Regulation FD requires companies to make announcements of material information to all investors at the same time.
Adopted in 2000, the regulation is intended to help insure that all investors receive equal access to information. Technology has changed dramatically since 2000. In December, 2012 the SEC sent a Wells Notice to Netflix and Reed Hastings, its chief executive, because Hastings made a Facebook post congratulating his team for reaching one billion hours of video that subscribers watched the previous month. The message was just 43 words, and contained information that had already been publicly discussed. Not to mention that Hastings had over 200,000 followers. The SEC Staff considered that post to be a violation of Regulation FD.
I discussed the Hastings Wells Notice back in December, and disccused securities disclosure and social media in January. The decision to pursue Netflix and Hastings was questioned by many commentators, including yours truly. I was actually a bit surprised that the Commission would take such a position, given its history of being at the forefront of adapting regulations to advancing technology (at least the forefront in the securities industry. Additionally, while I do not believe the number of followers is dispositive of the issue, the information had been publicly discussed, 200,000 followers, many of whom are investors and reporter, is not insignificant, and the fact that Netflix customers viewed one billion hours of video hardly seems to be material.
The Commission itself has reviewed the matter and on April 2 issued a press release stating that “companies can use social media outlets like Facebook and Twitter to announce key information in compliance with Regulation Fair Disclosure (Regulation FD) so long as investors have been alerted about which social media will be used to disseminate such information.”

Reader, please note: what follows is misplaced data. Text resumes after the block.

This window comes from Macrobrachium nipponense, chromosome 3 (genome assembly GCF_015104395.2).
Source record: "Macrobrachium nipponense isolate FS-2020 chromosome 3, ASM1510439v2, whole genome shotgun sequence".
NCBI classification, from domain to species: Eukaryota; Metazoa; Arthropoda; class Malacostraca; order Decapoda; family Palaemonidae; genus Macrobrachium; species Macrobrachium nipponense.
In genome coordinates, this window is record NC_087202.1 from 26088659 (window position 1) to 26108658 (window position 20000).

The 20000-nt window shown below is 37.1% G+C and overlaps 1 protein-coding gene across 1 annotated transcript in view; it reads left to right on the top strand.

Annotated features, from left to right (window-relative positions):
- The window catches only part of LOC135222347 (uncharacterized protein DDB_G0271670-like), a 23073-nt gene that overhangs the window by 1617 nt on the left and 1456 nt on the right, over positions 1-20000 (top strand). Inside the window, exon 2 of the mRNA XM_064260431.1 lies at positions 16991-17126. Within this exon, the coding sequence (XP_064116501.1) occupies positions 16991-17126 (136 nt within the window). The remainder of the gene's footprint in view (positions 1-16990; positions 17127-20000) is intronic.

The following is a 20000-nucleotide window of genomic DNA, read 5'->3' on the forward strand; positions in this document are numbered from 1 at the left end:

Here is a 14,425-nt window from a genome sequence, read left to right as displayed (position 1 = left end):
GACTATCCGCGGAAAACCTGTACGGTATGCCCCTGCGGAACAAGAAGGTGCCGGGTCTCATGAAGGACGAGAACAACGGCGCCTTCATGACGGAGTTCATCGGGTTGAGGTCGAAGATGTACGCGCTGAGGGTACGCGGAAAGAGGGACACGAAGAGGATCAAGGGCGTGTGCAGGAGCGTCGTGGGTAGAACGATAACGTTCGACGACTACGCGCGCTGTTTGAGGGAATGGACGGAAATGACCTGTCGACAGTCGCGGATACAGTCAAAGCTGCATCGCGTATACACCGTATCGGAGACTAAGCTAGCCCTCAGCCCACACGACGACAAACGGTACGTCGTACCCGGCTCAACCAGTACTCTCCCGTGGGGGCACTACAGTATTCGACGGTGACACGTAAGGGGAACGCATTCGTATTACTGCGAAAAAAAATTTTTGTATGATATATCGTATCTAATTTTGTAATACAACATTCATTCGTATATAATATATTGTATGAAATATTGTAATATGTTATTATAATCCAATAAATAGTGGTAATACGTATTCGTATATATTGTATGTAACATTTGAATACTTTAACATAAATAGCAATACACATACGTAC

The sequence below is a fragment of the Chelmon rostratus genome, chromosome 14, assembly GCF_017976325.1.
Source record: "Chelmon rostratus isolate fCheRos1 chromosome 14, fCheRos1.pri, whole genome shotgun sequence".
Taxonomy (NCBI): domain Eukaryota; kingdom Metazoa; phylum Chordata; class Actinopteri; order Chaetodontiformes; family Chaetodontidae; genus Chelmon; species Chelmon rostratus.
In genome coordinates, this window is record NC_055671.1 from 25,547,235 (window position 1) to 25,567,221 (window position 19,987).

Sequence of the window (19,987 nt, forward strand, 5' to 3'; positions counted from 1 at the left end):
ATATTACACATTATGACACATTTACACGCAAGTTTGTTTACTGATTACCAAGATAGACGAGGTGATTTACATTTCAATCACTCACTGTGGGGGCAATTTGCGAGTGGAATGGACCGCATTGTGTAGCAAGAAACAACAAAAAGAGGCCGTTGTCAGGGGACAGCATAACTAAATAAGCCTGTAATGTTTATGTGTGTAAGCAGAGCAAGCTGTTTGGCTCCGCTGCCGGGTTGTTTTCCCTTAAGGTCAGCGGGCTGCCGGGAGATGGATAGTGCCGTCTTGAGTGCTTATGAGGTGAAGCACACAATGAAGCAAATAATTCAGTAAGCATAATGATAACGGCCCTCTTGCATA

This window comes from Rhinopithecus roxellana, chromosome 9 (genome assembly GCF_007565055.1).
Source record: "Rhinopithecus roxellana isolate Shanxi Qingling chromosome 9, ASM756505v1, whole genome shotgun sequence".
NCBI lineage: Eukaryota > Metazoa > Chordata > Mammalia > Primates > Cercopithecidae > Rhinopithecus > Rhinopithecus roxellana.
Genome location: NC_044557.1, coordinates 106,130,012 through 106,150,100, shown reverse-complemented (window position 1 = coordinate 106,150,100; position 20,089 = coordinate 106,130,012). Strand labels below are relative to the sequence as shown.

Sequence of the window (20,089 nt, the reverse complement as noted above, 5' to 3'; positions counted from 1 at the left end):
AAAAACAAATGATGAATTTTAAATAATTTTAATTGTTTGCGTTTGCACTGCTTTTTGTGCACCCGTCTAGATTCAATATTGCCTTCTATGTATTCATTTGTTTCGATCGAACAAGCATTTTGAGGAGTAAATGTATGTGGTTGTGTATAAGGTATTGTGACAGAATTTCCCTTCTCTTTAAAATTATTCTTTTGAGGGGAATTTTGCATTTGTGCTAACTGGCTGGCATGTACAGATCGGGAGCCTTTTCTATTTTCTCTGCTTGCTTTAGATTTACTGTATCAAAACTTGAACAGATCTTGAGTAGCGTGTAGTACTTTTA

The press release links to a “report of investigation” which details the activity of the Commission after the Staff issued the Wells Notice. It seems that the Commission conducted its own investigation after its Staff conducted an investigation. Curious, but an effective way to side-step the Staff who issued the Wells Notice. Keep in mind that a Wells Notice comes AFTER an investigation, and AFTER the SEC Staff decides to bring an action.
At the same time it is heartening to see the Commission not simply rubber-stamping the Staff’s recommendation, and conducting its own review. The dissemination of information is important to investors and the securities industry, and new methods of communication should be encouraged and not over regulated into disuse.
The Commission's press release, SEC Says Social Media OK for Company Announcements if Investors Are Alerted, and the SEC Report of Investigation Pursuant to Section 21(a) of the Securities Exchange Act of 1934: Netflix, Inc., and Reed Hastings are at the Commission's website.
If you have any questions about the interaction of social media and the securities laws, send me an email let's see if I can help. I have been providing legal advice on securities matters for over 25 years, have been providing advice on web sites and uses of the Internet for nearly 15 years, which includes use of Facebook, Twitter and LinkedIn by financial professionals. You can follow this blog (with over 10,000 subscribers) on Twitter, and Facebook, as well as my firm's Twitter and Facebook accounts.